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Category: Tax
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Experience:  over 40 years experience in tax matters
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My mother passed away in April 2011, then my father passed

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My mother passed away in April 2011, then my father passed away in July 2011. Me and my three sisters were left the house equally. The estate was under $1,000,000.00 so no estate tax was due. My sister is the executrix. We want to put the deed of the house in the names of all four siblings. Is that the correct way to do it for tax purposes (this is NY)? House at time of death was valued at $515,000.00. What taxes will we have to pay if and when we decide to sell house? Some of us still live in house so we would not sell for a few years.

Welcome to Just Answer. I am here to help you resolve your tax and finance concerns. Please feel free to ask anytime you need extra help.


Deeding the house to all four of you is the correct way to do this. Should the house ever be sold (or if one of you buys the others out) the basis will be 1/4 of $515,000 each or $128,750 each. Any sales price above that will trigger capital gains taxes. However, if one or more of you live in the home as your main residence for at least two of the five years prior to the date of sale there is a gain exclusion of $250,000 to that party ($500,000 if married filing a joint return in the year of sale) which will be deducted from the gain before there is any tax. Then the highest capital gains tax rate is 15%. Although any taxable gain will likely be below that rate, it is always safer to estimate at the highest rates. You are also able to include in basis any improvements made since you took ownership as well as deduct selling expenses (realtor, attorney, etc.)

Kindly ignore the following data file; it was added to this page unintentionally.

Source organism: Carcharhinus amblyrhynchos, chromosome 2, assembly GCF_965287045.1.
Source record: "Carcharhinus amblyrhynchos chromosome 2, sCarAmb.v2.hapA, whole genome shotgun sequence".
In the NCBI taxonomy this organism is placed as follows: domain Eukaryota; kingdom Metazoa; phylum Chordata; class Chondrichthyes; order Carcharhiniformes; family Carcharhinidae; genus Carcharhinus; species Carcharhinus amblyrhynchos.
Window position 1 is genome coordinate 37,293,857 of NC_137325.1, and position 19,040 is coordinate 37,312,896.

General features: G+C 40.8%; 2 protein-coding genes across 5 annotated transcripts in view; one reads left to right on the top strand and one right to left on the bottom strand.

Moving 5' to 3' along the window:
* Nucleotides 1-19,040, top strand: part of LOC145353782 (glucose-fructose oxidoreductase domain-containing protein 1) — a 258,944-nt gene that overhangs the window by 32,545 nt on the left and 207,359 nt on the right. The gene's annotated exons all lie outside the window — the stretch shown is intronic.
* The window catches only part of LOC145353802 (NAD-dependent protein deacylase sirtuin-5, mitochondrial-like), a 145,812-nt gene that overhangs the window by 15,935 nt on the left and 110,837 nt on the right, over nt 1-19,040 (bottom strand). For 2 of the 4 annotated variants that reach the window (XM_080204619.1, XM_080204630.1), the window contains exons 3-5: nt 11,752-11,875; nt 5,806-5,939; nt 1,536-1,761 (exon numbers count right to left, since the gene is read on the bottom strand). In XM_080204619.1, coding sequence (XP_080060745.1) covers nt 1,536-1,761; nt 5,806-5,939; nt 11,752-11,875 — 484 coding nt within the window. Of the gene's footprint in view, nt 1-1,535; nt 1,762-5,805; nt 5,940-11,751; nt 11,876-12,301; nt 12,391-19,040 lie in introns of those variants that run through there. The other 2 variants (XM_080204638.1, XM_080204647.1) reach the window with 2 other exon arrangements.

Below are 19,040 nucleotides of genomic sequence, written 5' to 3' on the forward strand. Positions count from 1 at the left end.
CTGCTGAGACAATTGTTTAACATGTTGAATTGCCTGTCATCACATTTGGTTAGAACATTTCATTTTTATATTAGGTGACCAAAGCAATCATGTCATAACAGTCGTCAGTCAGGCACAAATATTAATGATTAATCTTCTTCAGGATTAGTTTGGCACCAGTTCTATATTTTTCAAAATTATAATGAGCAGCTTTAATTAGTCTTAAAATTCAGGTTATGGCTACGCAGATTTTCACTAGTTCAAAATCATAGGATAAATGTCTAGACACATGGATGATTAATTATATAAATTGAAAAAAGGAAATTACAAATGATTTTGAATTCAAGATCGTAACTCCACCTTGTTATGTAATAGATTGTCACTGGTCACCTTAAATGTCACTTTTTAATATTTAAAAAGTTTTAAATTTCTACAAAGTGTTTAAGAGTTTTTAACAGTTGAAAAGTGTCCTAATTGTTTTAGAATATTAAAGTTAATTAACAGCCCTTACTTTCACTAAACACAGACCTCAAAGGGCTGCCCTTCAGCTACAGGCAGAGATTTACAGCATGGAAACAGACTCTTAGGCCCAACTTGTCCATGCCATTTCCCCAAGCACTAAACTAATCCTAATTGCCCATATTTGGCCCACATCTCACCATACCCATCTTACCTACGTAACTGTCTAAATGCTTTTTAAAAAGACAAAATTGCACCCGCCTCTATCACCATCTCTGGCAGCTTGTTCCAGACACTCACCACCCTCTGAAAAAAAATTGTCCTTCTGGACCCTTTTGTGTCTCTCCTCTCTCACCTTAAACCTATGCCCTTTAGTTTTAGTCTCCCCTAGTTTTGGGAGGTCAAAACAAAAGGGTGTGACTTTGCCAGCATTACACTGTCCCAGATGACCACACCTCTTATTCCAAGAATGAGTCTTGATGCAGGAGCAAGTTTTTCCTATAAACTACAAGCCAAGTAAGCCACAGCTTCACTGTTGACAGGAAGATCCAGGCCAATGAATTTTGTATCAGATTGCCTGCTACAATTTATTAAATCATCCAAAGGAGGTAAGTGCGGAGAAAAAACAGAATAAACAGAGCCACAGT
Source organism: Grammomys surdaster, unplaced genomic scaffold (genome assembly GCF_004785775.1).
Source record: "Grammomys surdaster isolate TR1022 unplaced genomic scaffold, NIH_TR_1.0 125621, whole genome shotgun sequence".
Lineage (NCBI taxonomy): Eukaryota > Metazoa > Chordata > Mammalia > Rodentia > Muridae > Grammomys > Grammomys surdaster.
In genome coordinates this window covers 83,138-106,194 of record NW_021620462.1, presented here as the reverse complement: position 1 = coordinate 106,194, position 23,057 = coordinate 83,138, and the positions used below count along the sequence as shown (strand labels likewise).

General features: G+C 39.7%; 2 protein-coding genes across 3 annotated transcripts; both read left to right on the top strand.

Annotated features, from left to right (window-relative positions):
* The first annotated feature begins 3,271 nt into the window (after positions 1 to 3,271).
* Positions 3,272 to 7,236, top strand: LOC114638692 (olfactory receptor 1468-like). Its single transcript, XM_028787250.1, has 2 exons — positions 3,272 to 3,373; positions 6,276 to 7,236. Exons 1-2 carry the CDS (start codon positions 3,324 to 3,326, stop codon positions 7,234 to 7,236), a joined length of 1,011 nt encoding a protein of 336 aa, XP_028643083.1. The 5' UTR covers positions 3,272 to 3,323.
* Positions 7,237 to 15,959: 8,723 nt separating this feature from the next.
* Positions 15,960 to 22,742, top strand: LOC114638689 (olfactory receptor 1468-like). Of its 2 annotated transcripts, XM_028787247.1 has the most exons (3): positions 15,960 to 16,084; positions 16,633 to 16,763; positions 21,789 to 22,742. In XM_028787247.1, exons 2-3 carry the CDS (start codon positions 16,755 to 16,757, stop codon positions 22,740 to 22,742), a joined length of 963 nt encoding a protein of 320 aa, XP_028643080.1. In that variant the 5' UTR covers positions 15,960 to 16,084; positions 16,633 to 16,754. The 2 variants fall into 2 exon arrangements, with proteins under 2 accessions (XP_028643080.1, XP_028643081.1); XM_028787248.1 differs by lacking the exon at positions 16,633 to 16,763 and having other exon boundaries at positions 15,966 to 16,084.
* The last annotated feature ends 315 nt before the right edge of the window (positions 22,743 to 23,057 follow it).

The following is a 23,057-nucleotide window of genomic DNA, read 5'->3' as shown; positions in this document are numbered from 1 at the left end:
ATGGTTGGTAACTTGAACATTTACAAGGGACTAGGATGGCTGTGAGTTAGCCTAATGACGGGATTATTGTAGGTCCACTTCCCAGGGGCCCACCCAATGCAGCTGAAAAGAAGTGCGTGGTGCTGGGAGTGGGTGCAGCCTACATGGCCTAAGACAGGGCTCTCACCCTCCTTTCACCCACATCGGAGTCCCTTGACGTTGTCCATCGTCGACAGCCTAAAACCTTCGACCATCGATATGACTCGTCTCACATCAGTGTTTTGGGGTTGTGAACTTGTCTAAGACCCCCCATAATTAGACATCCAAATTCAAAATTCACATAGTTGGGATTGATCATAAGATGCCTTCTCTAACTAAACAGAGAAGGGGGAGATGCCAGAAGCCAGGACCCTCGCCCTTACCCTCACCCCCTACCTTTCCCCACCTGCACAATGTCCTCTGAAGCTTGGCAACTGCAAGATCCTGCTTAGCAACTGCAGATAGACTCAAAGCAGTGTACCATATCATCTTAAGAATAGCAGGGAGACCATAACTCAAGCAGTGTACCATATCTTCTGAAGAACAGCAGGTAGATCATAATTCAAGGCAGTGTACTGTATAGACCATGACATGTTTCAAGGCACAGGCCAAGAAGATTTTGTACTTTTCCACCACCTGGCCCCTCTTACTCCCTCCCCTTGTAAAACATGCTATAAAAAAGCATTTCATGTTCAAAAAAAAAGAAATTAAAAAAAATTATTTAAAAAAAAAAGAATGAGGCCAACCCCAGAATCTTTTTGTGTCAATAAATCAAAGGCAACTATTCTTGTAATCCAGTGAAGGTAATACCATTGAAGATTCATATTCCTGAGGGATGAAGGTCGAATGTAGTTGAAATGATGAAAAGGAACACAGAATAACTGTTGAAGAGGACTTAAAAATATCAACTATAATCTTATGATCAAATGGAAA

For an example: (per owner)


Basis to begin $128,750.

Improvements 12,000

Basis at time of sale $140,750



Selling price $200,000

Expenses of sale 17,000


Adjusted selling price $183,000

Basis at time of sale 140,750


Gain $42,250


If the home served as the primary residence (see above) there would be no tax since there would also be an exclusion sufficient to reduce the gain to zero.


However, laws do change. Tax laws are not different in that regard. You should investigate tax changes just prior to selling the home to be current on the laws at that time.



Customer: replied 4 years ago.

How do you calculate improvements? Do you have to keep receipts?


Improvements are calculated at their actual cost. They will only be the cost of improvements made after you took ownership. You will need to keep receipts to prove the expenditures if ever questioned. Things like replacing windows/doors/roof, kitchen renovations, etc are improvements while things like repainting interior walls are not considered improvements. If the cost is borne by some of the owners but not all of them then the actual cost will not be divided by four but will be recorded only to those actually incurring the cost.
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